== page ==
The Sagebrush Rebels ride again -- and again


A decade ago, I caught a scene in one of the West's longest-running political melodramas: The Sagebrush Rebels Ride Again. I was in a dingy hotel room in Denver, surfing the television for something worthwhile to watch, when I stumbled upon C-SPAN. There was my congressman, Republican Scott McInnis, standing on the floor of the House of Representatives, railing passionately about the "War on the West" being waged by an unholy alliance of Clinton administration lackeys and environmentalists.

I don't recall McInnis' exact words, but I remember his righteous tone; he zeroed in on the Clinton administration's push to create new national monuments on public lands. These monuments were undemocratic and elitist, he said, because they shut out the true Westerners - ranchers, miners, loggers and off-road vehicle enthusiasts - from the decision-making process, and because they would drive these hard-working people off the land. For the half hour I watched, McInnis gave not a word to constituents like me who value the public lands as much for their wildness and beauty as for their mineral wealth or livestock forage.

I was amazed that a politician in the last years of the 20th century could espouse such a simple, stereotypical view of the West. But I shouldn't have been. As Ray Ring reports in this issue, angry retaliation against environmental regulations has a long and storied history in the West, from the ranchers who almost succeeded in privatizing the public lands back in the 1940s, to Ronald Reagan's first Interior secretary, James Watt, who tried to turn back the clock of regulation for all extractive users of the public lands. Even today, there remains a fairly robust group of lawyers devoted to defending traditional Western interests against what they see as excessive governmental regulation and the cult of environmentalism.

Though the Sagebrush Rebels have had a long run in the West, their list of accomplishments is ultimately rather meager. As Ring notes, many of their most trumpeted recent legal victories - over endangered species, land-use regulations and public-land management - are either not holding up well in higher courts or are yielding ambiguous results.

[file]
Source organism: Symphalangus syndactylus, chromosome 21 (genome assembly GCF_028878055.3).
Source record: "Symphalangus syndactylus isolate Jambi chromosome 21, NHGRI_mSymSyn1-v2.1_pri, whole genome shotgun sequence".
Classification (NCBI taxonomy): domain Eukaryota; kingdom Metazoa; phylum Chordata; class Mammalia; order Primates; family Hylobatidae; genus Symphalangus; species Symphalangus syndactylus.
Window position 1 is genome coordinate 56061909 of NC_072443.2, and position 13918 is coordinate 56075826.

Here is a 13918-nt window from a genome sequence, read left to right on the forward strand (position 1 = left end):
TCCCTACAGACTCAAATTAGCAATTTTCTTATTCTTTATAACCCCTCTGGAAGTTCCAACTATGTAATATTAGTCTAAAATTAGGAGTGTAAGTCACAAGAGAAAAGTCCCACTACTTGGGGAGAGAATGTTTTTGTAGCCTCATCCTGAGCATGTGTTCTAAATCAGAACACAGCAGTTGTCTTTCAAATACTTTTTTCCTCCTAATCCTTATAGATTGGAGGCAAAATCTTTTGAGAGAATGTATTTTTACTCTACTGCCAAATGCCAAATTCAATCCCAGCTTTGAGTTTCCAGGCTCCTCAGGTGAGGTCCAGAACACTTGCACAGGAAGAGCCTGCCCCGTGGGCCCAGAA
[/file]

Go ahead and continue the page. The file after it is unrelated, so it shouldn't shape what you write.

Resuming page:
Which brings up the question: Will the Sagebrush Rebels eventually ride off into the sunset? Not in my lifetime. As long as we have large chunks of public land to fight over, we will see new insurrections. But we have crossed a threshold in the West from which we will not return. A majority of Westerners - and even most of their elected officials - understand that the quality of life we enjoy can be overrun by development or marred by overuse, whether by gas drillers, strip-mall developers or out-of-control off-road vehicles. They realize that the public lands are a rare and still relatively unspoiled national resource that needs to be conserved for everyone.

I am reminded of this growing maturity every time I drive past one of our newest conservation areas, located near the Utah border. Its creation was spearheaded by a foresighted congressman who collaborated with environmentalists to create a lasting legacy for all of us, including himself. The name, though, still grates on me: McInnis Canyons National Conservation Area.

Note: the opinions expressed in this column are those of the writer and do not necessarily reflect those of High Country News, its board or staff. If you'd like to share an opinion piece of your own, please write Betsy Marston at

Dec 10, 2007 12:13 PM